Step 8.4: Now connect your GitHub repository to local repository by using the command git remote add origin ‘Link of your repository’(Don’t include quotations)
Step 8.5: Now push your repository by using the command git push -u origin master
Step 9: Once the JAR file has been pushed to the local repository, you have to create a new Job in the Jenkins server. To do that, open your Jenkins Dashboard, and then go to New Item -> Type in the item name -> Click on OK.
Step 10: Once your job is created, click on the job and go to configure option.
Step 10.1: Go to Source Code Management tab -> Choose Git -> Mention the Repository URL.
Step 10.2: After that, go to the Build tab and choose the option Execute shell. In this mention the path of the jar file in your Jenkins workspace.
Step 10.3: Once you’re done with the above two steps, save the changes.
Step 11: Click on Build Now, to build the project and see the output.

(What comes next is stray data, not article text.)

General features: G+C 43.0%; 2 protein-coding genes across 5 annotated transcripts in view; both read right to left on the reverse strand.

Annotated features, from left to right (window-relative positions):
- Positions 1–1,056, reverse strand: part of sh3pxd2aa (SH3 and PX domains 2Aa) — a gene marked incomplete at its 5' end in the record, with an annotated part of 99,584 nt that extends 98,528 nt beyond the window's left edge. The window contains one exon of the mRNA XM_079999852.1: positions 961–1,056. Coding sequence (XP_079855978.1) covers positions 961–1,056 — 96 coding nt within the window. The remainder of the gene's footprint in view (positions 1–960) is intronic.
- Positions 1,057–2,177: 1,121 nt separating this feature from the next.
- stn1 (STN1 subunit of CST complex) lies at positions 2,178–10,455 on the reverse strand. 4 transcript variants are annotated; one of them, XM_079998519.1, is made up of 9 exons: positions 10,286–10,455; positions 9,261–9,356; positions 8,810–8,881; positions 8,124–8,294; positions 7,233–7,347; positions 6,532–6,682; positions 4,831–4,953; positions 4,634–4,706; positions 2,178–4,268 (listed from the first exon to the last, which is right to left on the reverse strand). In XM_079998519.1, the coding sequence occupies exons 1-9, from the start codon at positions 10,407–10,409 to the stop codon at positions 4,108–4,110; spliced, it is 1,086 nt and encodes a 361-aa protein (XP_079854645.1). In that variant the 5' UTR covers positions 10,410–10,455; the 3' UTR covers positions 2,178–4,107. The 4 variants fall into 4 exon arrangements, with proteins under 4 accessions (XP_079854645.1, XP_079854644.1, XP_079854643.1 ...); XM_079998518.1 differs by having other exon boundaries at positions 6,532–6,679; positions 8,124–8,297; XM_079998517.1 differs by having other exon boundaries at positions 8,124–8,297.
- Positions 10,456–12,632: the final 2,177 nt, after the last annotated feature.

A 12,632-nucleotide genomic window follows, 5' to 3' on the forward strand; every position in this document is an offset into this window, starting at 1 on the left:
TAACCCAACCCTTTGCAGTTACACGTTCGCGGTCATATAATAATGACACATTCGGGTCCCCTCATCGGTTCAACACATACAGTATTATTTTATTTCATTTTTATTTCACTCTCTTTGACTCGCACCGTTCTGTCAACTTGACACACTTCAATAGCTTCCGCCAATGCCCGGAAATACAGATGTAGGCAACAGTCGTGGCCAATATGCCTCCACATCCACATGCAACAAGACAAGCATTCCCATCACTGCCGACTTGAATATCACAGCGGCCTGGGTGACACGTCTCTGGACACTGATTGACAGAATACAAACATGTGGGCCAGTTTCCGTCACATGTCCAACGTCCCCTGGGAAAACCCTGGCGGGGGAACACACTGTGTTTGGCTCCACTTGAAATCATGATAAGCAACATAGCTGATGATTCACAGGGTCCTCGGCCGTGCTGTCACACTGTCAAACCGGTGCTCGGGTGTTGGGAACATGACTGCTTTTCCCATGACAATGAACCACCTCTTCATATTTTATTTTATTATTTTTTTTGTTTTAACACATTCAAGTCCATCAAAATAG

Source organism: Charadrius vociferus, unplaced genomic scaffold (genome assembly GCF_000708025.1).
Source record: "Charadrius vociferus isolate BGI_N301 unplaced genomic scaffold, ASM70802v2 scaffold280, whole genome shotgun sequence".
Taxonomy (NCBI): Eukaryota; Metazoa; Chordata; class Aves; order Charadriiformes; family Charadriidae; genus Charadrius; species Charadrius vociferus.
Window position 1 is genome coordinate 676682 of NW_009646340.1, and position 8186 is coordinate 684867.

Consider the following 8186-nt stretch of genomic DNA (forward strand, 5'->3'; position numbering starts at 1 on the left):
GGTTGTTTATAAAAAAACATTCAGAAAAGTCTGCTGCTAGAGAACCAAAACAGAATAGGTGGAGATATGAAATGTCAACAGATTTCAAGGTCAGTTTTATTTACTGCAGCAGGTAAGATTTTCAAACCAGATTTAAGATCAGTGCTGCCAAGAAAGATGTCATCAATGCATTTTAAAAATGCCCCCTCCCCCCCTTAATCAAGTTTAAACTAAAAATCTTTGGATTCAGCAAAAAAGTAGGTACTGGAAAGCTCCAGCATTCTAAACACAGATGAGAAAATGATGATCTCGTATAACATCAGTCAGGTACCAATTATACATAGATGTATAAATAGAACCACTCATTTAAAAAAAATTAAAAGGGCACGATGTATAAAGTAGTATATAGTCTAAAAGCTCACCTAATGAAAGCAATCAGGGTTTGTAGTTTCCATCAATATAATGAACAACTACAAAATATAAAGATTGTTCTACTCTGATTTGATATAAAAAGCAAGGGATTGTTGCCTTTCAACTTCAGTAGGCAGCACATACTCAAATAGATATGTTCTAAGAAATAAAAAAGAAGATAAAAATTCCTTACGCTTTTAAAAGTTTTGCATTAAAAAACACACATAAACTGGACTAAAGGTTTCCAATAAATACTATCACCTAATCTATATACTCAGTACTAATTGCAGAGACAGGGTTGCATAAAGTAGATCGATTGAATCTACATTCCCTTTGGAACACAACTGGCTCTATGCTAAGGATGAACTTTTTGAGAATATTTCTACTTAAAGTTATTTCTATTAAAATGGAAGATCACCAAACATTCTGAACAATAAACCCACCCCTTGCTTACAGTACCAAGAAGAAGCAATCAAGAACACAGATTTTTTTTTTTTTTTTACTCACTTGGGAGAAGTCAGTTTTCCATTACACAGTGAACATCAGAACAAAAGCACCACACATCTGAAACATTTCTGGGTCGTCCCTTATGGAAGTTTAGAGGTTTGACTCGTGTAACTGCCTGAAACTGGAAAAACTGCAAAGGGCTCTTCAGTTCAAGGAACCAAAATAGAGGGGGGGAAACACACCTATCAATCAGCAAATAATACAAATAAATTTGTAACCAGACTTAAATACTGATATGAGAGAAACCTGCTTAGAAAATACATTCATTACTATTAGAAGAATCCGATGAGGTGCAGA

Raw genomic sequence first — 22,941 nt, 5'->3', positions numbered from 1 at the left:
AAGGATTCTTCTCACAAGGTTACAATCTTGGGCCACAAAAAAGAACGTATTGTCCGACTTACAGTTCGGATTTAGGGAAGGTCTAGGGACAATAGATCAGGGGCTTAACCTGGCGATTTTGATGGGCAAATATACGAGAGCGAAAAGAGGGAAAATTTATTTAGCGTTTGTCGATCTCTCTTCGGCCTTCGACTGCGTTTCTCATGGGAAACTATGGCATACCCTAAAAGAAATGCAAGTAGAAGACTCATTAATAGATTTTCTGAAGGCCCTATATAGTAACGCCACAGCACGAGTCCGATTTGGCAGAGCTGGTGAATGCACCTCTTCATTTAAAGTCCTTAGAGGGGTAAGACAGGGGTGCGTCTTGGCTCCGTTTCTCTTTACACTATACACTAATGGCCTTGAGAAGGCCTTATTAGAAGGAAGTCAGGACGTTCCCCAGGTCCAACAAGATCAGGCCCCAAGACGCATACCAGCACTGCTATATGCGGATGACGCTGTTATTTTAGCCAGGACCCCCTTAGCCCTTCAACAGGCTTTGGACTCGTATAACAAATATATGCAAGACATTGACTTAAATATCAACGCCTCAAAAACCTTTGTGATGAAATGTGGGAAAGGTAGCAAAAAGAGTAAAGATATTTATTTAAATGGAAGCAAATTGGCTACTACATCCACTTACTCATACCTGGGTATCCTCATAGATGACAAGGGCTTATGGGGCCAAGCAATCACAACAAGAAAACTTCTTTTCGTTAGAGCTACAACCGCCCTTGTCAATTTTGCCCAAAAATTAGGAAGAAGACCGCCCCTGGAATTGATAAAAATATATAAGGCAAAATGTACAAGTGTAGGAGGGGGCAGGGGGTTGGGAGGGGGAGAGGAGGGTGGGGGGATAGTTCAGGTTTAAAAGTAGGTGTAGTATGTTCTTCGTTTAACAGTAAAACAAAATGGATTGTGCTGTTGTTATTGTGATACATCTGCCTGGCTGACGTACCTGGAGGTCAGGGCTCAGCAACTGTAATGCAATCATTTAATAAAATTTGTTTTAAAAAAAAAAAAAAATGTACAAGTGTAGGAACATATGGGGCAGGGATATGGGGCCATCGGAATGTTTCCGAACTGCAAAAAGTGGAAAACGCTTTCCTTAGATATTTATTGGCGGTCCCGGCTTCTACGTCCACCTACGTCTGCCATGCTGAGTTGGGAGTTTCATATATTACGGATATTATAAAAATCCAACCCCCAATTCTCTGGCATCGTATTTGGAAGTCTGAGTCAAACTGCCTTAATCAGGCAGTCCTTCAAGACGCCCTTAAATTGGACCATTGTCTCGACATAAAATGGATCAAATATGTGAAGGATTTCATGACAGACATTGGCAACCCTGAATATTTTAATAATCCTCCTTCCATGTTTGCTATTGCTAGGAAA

Since it is continuous deployment, that is the case where this program can be deployed by any person working in the team and the others can only see the output that something has been, changed. They will not know who has deployed it directly onto the production servers.
But, if you run the same project in eclipse then it will run on the browsers which we don’t want in our case presently as in Jenkins we cannot open other browsers!
If you want the source code of the example shown, please comment out in the comments section.
If you found this Continuous Deployment blog relevant, check out the DevOps training by Edureka, a trusted online learning company with a network of more than 250,000 satisfied learners spread across the globe. The Edureka DevOps Certification Training course helps learners gain expertise in various DevOps processes and tools such as Puppet, Jenkins, Nagios, Ansible, Docker, Kubernetes and GIT for automating multiple steps in SDLC.
Got a question for me? Please mention it in the comments section and I will get back to you.